Contact/motion module 130 may detect a gesture input by a user. Different gestures on the touch-sensitive surface have different contact patterns. Thus, a gesture may be detected by detecting a particular contact pattern. For example, detecting a finger tap gesture includes detecting a finger-down event followed by detecting a finger-up (lift off) event at the same position (or substantially the same position) as the finger-down event (e.g., at the position of an icon). As another example, detecting a finger swipe gesture on the touch-sensitive surface includes detecting a finger-down event followed by detecting one or more finger-dragging events, and subsequently followed by detecting a finger-up (lift off) event.

Graphics module 132 includes various known software components for rendering and displaying graphics on touch screen 112 or other display, including components for changing the intensity of graphics that are displayed. As used herein, the term “graphics” includes any object that can be displayed to a user, including without limitation text, web-pages, icons (such as user-interface objects including soft keys), digital images, videos, animations and the like. In some embodiments, graphics module 132 stores data representing graphics to be used. Each graphic may be assigned a corresponding code. Graphics module 132 receives, from applications etc., one or more codes specifying graphics to be displayed along with, if necessary, coordinate data and other graphic property data, and then generates screen image data to output to display controller 156.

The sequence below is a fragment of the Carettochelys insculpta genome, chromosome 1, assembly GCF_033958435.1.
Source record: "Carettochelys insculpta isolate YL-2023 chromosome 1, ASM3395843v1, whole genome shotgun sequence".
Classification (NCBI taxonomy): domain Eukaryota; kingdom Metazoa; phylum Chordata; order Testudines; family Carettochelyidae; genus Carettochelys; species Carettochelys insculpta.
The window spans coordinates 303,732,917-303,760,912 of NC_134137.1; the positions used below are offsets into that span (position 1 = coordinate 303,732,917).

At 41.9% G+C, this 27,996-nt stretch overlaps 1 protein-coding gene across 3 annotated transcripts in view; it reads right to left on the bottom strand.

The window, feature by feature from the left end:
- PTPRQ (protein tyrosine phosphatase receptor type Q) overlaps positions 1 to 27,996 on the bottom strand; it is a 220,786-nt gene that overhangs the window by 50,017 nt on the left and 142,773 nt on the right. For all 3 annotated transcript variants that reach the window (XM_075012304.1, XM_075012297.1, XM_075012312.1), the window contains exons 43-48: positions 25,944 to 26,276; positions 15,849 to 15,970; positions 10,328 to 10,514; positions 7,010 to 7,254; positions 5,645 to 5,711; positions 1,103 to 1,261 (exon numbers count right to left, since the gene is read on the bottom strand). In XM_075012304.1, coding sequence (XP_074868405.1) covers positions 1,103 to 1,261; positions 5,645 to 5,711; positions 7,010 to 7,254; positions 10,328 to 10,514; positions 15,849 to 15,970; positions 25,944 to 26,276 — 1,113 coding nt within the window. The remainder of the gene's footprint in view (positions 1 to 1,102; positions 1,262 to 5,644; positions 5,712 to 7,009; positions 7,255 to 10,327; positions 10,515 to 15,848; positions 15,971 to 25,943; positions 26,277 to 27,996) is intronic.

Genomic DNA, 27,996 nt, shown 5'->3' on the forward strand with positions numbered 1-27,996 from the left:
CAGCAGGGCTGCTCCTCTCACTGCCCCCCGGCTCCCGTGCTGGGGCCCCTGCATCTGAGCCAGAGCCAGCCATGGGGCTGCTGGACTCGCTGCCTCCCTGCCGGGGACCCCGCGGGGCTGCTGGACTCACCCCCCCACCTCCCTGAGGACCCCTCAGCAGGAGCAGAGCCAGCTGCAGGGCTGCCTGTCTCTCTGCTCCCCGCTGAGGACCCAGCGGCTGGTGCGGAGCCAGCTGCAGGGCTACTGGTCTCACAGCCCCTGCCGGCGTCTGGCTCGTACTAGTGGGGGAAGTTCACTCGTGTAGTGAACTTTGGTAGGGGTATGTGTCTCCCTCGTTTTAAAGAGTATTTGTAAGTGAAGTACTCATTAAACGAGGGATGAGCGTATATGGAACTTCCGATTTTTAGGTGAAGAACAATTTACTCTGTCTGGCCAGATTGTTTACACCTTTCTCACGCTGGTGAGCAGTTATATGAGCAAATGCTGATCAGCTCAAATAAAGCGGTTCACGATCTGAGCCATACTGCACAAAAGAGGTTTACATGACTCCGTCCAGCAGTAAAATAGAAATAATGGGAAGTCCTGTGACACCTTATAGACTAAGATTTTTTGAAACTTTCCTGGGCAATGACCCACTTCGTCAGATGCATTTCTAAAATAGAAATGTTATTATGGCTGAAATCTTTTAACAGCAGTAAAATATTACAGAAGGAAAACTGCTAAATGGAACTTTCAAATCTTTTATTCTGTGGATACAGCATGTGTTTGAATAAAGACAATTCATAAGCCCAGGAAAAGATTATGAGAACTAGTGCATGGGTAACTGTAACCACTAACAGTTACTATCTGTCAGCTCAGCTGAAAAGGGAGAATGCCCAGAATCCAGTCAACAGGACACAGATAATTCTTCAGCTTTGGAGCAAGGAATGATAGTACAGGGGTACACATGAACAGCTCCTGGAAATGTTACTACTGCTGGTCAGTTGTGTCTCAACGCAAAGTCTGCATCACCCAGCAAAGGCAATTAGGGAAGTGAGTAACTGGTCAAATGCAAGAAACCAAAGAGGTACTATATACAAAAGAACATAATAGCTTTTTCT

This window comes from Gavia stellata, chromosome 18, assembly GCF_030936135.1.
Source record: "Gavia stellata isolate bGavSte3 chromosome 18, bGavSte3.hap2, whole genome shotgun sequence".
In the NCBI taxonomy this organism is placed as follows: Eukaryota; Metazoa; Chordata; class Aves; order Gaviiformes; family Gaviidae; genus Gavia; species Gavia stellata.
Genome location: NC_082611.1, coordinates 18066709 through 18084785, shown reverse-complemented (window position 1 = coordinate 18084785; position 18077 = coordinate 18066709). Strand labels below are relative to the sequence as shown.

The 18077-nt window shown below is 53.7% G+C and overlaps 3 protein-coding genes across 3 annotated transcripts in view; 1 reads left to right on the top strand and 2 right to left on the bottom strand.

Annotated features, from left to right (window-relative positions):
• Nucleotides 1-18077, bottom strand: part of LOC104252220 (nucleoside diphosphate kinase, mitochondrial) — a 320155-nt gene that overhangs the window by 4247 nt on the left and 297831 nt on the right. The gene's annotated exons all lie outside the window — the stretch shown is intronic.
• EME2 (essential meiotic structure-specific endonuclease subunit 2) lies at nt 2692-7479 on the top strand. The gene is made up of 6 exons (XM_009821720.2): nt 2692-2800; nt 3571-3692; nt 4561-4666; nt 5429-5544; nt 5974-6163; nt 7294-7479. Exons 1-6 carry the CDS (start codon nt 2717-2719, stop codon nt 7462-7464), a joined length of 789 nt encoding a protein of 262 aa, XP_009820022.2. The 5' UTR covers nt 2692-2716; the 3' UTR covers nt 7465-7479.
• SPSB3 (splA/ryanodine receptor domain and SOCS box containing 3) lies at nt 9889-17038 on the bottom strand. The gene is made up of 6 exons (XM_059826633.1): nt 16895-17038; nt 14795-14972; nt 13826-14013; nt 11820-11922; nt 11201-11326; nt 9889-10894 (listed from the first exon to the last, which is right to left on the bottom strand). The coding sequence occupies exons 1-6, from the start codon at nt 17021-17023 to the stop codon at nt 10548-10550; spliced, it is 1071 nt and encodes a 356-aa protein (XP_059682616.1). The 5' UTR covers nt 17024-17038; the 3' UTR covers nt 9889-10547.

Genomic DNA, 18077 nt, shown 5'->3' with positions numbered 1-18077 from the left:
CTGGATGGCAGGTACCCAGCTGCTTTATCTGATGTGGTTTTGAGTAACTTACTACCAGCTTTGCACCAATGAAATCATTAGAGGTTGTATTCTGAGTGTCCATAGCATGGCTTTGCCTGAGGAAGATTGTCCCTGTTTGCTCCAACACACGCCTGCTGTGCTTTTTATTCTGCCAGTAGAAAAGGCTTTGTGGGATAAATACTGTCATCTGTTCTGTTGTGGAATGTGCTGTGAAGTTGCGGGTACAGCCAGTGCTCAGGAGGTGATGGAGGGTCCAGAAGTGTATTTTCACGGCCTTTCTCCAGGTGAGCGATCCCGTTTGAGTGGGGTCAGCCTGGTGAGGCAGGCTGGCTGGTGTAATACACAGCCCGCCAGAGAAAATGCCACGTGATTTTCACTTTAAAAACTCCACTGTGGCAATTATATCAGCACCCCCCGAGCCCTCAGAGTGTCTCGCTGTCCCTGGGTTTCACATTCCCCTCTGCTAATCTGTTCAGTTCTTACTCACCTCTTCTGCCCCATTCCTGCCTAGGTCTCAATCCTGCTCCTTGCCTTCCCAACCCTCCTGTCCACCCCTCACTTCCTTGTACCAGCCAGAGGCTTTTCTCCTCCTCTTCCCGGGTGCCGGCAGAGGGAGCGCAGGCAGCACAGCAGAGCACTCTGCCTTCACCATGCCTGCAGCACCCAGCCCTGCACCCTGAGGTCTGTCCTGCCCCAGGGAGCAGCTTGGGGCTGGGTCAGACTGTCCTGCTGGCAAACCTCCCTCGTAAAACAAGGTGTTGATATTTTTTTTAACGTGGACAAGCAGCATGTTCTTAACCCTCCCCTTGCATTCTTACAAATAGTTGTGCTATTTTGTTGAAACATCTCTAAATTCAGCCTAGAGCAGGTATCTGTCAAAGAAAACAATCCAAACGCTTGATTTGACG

Haptic feedback module 133 includes various software components for generating instructions used by tactile output generator(s) 167 to produce tactile outputs at one or more locations on device 100 in response to user interactions with device 100.

Text input module 134, which may be a component of graphics module 132, provides soft keyboards for entering text in various applications (e.g., contacts 137, e-mail 140, IM 141, browser 147, and any other application that needs text input).

GPS module 135 determines the location of the device and provides this information for use in various applications (e.g., to telephone 138 for use in location-based dialing, to camera 143 as picture/video metadata, and to applications that provide location-based services such as weather widgets, local yellow page widgets, and map/navigation widgets).